English Lakeland

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20. The Last Half-Mile



" The Last Half-Mile," Kirkstone Pass. - This is the steepest and highest Lakeland main road, the connecting link between Ambleside, or Windermere, and Ullswater.

The little inn at the top, one of the many highest houses in England, is nearly 1,500 feet above sea level. A large block of stone

"whose church-like frame
gives to the savage pass its name"

stands on the slope of Red Screes Mountain on the Ullswater side of the Pass, and is known as the Kirk Stone.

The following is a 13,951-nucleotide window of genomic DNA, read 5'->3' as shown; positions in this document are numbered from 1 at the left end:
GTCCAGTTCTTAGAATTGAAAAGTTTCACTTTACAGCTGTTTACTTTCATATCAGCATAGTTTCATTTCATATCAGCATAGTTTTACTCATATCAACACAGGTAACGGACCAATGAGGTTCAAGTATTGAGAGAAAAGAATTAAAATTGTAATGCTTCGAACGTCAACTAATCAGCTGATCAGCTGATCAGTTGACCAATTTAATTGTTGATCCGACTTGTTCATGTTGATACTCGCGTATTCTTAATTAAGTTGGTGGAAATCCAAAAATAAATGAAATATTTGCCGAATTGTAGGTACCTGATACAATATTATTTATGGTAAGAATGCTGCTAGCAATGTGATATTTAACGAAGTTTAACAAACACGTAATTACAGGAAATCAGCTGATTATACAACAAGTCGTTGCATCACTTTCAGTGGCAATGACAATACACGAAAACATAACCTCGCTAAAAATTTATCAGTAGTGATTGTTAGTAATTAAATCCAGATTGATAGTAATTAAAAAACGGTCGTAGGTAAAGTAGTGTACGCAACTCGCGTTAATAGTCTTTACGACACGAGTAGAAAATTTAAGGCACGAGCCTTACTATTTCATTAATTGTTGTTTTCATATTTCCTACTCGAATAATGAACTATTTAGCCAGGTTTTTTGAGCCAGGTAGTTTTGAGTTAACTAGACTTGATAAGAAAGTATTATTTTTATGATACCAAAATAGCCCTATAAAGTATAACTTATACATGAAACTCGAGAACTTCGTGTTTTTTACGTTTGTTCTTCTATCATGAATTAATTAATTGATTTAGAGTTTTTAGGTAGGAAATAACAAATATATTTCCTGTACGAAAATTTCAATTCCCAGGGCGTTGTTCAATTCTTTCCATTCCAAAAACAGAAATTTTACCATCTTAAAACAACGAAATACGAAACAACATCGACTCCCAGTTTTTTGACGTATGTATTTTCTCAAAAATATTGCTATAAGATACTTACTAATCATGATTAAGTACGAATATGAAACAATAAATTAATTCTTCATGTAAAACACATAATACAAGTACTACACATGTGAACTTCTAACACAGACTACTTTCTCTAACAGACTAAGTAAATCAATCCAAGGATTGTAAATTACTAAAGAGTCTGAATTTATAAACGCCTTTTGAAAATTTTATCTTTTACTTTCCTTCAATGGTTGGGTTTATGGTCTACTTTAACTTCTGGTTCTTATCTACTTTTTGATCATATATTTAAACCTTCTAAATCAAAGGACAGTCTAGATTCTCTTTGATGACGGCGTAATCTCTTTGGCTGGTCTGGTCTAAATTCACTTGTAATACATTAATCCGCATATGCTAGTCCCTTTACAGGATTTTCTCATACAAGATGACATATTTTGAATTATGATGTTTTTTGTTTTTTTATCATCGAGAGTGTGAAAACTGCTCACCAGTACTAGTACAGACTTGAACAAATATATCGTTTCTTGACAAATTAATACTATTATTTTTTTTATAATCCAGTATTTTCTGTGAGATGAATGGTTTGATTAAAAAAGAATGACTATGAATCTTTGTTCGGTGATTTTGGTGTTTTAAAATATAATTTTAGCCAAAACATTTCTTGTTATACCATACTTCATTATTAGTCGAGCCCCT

"Early Morning," Rydal. - Northward, about two miles from Ambleside, we encounter this small but certainly one of the most delectable of all the Lakes. It looks its best from the main road; indeed, for a hundred yards on either side of Wordsworth's Seat - a rocky pulpit with stone steps ascribed to the poet - the peeps of the lake with foliage-clad margin and mountains beyond are entirely beautiful. The last cottage by the roadside on the right is Nab Cottage, the home of Hartley Coleridge, while Rydal Mount, Wordsworth's home for thirty-eight years, can be glimpsed through the trees on the breast of Nab Scar.